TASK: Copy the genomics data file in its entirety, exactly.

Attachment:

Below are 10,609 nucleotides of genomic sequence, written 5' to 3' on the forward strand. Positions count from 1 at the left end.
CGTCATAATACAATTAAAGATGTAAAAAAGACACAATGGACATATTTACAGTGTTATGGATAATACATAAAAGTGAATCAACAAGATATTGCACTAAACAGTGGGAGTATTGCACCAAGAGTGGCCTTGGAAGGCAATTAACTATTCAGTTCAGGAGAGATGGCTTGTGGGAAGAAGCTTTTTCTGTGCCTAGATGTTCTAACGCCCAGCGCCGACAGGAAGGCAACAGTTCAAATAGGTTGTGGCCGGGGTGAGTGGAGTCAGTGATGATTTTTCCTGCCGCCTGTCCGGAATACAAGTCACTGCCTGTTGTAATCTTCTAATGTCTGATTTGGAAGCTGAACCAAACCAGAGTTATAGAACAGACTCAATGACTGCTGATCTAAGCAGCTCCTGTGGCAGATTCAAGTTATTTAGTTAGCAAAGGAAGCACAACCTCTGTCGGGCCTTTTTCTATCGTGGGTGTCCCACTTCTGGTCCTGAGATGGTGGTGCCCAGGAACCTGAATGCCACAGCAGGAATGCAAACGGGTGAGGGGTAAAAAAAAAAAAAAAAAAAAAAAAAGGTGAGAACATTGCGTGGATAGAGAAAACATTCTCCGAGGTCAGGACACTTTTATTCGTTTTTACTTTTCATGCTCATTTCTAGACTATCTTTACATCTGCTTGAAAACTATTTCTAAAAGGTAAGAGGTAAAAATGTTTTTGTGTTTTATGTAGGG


Below are 10,609 nucleotides of genomic sequence, written 5' to 3' on the forward strand. Positions count from 1 at the left end.
CGTCATAATACAATTAAAGATGTAAAAAAGACACAATGGACATATTTACAGTGTTATGGATAATACATAAAAGTGAATCAACAAGATATTGCACTAAACAGTGGGAGTATTGCACCAAGAGTGGCCTTGGAAGGCAATTAACTATTCAGTTCAGGAGAGATGGCTTGTGGGAAGAAGCTTTTTCTGTGCCTAGATGTTCTAACGCCCAGCGCCGACAGGAAGGCAACAGTTCAAATAGGTTGTGGCCGGGGTGAGTGGAGTCAGTGATGATTTTTCCTGCCGCCTGTCCGGAATACAAGTCACTGCCTGTTGTAATCTTCTAATGTCTGATTTGGAAGCTGAACCAAACCAGAGTTATAGAACAGACTCAATGACTGCTGATCTAAGCAGCTCCTGTGGCAGATTCAAGTTATTTAGTTAGCAAAGGAAGCACAACCTCTGTCGGGCCTTTTTCTATCGTGGGTGTCCCACTTCTGGTCCTGAGATGGTGGTGCCCAGGAACCTGAATGCCACAGCAGGAATGCAAACGGGTGAGGGGTAAAAAAAAAAAAAAAAAAAAAAAAAGGTGAGAACATTGCGTGGATAGAGAAAACATTCTCCGAGGTCAGGACACTTTTATTCGTTTTTACTTTTCATGCTCATTTCTAGACTATCTTTACATCTGCTTGAAAACTATTTCTAAAAGGTAAGAGGTAAAAATGTTTTTGTGTTTTATGTAGGG